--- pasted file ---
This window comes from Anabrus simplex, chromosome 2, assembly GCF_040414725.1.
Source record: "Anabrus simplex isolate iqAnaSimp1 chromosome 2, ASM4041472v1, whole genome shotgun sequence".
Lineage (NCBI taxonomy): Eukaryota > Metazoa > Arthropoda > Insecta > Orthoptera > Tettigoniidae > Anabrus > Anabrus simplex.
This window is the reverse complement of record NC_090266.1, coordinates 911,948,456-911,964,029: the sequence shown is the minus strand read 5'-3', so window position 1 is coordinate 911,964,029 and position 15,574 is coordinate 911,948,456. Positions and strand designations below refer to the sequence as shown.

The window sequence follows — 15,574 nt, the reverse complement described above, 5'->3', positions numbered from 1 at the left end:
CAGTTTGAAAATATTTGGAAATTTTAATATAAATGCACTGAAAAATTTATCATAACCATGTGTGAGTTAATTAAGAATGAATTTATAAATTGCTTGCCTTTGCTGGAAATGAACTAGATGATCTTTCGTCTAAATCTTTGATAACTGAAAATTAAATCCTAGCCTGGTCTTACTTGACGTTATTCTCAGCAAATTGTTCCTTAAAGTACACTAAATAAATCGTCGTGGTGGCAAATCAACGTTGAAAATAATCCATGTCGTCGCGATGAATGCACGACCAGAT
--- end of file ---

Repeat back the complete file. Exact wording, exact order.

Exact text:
This window comes from Anabrus simplex, chromosome 2, assembly GCF_040414725.1.
Source record: "Anabrus simplex isolate iqAnaSimp1 chromosome 2, ASM4041472v1, whole genome shotgun sequence".
Lineage (NCBI taxonomy): Eukaryota > Metazoa > Arthropoda > Insecta > Orthoptera > Tettigoniidae > Anabrus > Anabrus simplex.
This window is the reverse complement of record NC_090266.1, coordinates 911,948,456-911,964,029: the sequence shown is the minus strand read 5'-3', so window position 1 is coordinate 911,964,029 and position 15,574 is coordinate 911,948,456. Positions and strand designations below refer to the sequence as shown.

The window sequence follows — 15,574 nt, the reverse complement described above, 5'->3', positions numbered from 1 at the left end:
CAGTTTGAAAATATTTGGAAATTTTAATATAAATGCACTGAAAAATTTATCATAACCATGTGTGAGTTAATTAAGAATGAATTTATAAATTGCTTGCCTTTGCTGGAAATGAACTAGATGATCTTTCGTCTAAATCTTTGATAACTGAAAATTAAATCCTAGCCTGGTCTTACTTGACGTTATTCTCAGCAAATTGTTCCTTAAAGTACACTAAATAAATCGTCGTGGTGGCAAATCAACGTTGAAAATAATCCATGTCGTCGCGATGAATGCACGACCAGAT